Western Animation 
  • Ben 10:
    • The original Power Trio of Ben 10 had this dynamic.
      • Ben wields the Omnitrix that gave him raw power by transforming him into a super alien of his choice.
      • Gwen studies arcane arts and was able to fight using magic.
      • Grandpa Max is a Badass Normal who relies on skill and various gadgets at his disposal.
    • Played with in regards to Ben's Team from Ben 10: Alien Force to Ben 10: Ultimate Alien:
      • Ben is usually the might as he still relies on the power of his alien transformations granted by the Omnitrix/Ultimatrix. Though he sometimes shifts to technology due to the capabilities of the Super Wrist-Gadget.
      • Kevin is the resident Gadgeteer Genius who collates an assortment of alien gear, however he often plays The Big Guy too with his Osmosian powers granting him Super Strength and durability.
      • Gwen still plays the magic part straight, despite her powers being retconned several times to alien heritage rather than straight-up magic.
  • Steven Universe: The first trio of Homeworld Gems to appear in the show (Jasper, Lapis Lazuli and Peridot).
    • Jasper is a Quartz gem that can give a hard fight simply with her innate strenght.
    • Lapis Lazuli is not physically tough, and her powers could be considered useless in her homeworld, but NOT on Earth.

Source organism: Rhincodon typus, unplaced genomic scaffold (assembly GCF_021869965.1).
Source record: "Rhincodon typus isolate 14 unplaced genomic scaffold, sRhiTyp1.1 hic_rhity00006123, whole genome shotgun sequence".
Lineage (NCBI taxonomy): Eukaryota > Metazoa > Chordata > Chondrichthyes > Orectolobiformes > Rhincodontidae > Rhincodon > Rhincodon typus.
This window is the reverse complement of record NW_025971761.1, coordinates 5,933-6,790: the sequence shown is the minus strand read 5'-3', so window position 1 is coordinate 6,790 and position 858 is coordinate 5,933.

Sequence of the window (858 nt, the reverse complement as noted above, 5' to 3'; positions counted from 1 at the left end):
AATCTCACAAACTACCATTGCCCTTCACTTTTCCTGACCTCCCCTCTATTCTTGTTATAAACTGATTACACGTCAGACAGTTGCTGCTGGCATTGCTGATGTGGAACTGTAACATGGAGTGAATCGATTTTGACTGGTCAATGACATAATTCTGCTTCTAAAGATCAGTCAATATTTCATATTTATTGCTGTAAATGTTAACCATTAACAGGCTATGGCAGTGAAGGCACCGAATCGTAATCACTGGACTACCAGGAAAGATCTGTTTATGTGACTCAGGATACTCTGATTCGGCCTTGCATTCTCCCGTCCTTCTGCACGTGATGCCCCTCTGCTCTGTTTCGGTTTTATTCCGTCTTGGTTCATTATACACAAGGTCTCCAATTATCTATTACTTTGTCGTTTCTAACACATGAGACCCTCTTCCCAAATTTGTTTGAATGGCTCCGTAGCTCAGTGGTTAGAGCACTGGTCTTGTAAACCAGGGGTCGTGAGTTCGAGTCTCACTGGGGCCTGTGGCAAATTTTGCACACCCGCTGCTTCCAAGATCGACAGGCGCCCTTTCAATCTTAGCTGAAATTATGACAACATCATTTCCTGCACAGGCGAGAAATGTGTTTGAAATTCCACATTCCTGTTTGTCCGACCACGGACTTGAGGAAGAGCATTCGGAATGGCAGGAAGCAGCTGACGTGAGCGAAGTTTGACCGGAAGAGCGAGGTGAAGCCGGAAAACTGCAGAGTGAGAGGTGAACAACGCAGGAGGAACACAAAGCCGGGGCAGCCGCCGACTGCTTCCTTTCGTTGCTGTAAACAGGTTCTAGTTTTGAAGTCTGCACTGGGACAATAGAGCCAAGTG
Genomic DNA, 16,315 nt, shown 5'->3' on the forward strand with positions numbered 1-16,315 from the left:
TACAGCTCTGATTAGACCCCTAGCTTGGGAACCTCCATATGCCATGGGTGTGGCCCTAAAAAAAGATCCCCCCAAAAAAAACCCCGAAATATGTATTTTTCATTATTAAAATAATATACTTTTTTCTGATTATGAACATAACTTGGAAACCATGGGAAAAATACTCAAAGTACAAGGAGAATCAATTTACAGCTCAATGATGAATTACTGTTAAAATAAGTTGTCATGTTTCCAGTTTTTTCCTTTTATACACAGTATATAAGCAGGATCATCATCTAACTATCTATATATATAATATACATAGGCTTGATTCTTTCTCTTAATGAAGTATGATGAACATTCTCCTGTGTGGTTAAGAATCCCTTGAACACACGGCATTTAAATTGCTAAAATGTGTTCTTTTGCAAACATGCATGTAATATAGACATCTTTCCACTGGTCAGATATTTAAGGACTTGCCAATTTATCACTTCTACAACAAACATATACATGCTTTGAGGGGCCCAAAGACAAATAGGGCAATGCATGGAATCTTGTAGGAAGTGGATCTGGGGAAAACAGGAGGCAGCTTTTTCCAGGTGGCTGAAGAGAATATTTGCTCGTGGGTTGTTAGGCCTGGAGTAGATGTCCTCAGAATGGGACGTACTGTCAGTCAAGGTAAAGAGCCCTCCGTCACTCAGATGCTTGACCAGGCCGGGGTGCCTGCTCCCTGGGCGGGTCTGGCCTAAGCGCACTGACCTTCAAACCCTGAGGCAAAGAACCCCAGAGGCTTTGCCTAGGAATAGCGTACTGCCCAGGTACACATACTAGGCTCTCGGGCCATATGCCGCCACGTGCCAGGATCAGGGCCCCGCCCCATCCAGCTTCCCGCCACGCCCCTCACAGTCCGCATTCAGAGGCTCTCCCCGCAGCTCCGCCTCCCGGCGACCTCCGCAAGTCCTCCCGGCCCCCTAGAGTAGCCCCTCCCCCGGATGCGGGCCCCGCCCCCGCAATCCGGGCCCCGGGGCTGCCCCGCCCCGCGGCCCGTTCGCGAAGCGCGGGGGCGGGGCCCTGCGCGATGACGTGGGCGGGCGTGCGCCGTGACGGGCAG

• Peridot, before discovering her ferrokinesis, heavily relied on Homeworld's gadgets and her own limb enhancers for protection.
  • Filmation's animated series Thundarr the Barbarian fields a Power Trio of heroes that go Walking the Earth (riding, actually) thwarting various villains in an After the End world.
    • Physical: Ookla the mok, one of the Beast Men in form who roars and growls to communicate. He's a Walking Shirtless Scene in a loincloth that does all the team's heavy lifting and much of the melee combat.
    • Mystical: Ariel the mage, who's better dressed than a Nubile Savage, and has Waif-Fu combat skills. While not quite a wizard-class magic wielder, she can and has cast a useful spell when needed.
    • Technological: Thundarr, the group leader, wields as his principal weapon the Sun Sword, which he deploys when fighting Mecha-Mooks.